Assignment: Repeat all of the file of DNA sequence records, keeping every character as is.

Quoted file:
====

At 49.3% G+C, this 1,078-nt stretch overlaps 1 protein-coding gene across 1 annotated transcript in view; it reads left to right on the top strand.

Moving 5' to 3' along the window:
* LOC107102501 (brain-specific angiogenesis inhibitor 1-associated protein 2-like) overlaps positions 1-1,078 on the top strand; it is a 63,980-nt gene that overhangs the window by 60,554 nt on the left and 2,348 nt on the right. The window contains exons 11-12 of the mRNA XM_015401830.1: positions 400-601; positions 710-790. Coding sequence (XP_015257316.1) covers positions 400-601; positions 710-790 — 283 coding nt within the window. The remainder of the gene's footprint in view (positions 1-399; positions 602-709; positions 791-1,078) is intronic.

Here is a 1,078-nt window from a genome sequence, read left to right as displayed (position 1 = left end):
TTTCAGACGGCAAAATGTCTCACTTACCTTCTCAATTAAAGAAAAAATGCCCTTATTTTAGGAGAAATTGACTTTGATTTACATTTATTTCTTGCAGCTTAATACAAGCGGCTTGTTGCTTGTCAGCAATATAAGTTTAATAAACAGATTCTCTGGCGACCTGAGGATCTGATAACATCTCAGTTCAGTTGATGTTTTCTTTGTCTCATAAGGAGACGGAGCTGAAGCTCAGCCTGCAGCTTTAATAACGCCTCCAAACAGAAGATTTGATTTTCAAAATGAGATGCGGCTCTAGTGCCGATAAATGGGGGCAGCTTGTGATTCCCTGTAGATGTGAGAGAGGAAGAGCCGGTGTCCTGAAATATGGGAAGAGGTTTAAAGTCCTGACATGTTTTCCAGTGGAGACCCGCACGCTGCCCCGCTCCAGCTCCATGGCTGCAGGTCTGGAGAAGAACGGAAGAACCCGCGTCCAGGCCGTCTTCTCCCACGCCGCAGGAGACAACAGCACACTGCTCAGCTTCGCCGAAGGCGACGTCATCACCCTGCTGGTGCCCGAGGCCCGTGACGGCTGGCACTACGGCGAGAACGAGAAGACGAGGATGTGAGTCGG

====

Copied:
At 49.3% G+C, this 1,078-nt stretch overlaps 1 protein-coding gene across 1 annotated transcript in view; it reads left to right on the top strand.

Moving 5' to 3' along the window:
* LOC107102501 (brain-specific angiogenesis inhibitor 1-associated protein 2-like) overlaps positions 1-1,078 on the top strand; it is a 63,980-nt gene that overhangs the window by 60,554 nt on the left and 2,348 nt on the right. The window contains exons 11-12 of the mRNA XM_015401830.1: positions 400-601; positions 710-790. Coding sequence (XP_015257316.1) covers positions 400-601; positions 710-790 — 283 coding nt within the window. The remainder of the gene's footprint in view (positions 1-399; positions 602-709; positions 791-1,078) is intronic.

Here is a 1,078-nt window from a genome sequence, read left to right as displayed (position 1 = left end):
TTTCAGACGGCAAAATGTCTCACTTACCTTCTCAATTAAAGAAAAAATGCCCTTATTTTAGGAGAAATTGACTTTGATTTACATTTATTTCTTGCAGCTTAATACAAGCGGCTTGTTGCTTGTCAGCAATATAAGTTTAATAAACAGATTCTCTGGCGACCTGAGGATCTGATAACATCTCAGTTCAGTTGATGTTTTCTTTGTCTCATAAGGAGACGGAGCTGAAGCTCAGCCTGCAGCTTTAATAACGCCTCCAAACAGAAGATTTGATTTTCAAAATGAGATGCGGCTCTAGTGCCGATAAATGGGGGCAGCTTGTGATTCCCTGTAGATGTGAGAGAGGAAGAGCCGGTGTCCTGAAATATGGGAAGAGGTTTAAAGTCCTGACATGTTTTCCAGTGGAGACCCGCACGCTGCCCCGCTCCAGCTCCATGGCTGCAGGTCTGGAGAAGAACGGAAGAACCCGCGTCCAGGCCGTCTTCTCCCACGCCGCAGGAGACAACAGCACACTGCTCAGCTTCGCCGAAGGCGACGTCATCACCCTGCTGGTGCCCGAGGCCCGTGACGGCTGGCACTACGGCGAGAACGAGAAGACGAGGATGTGAGTCGG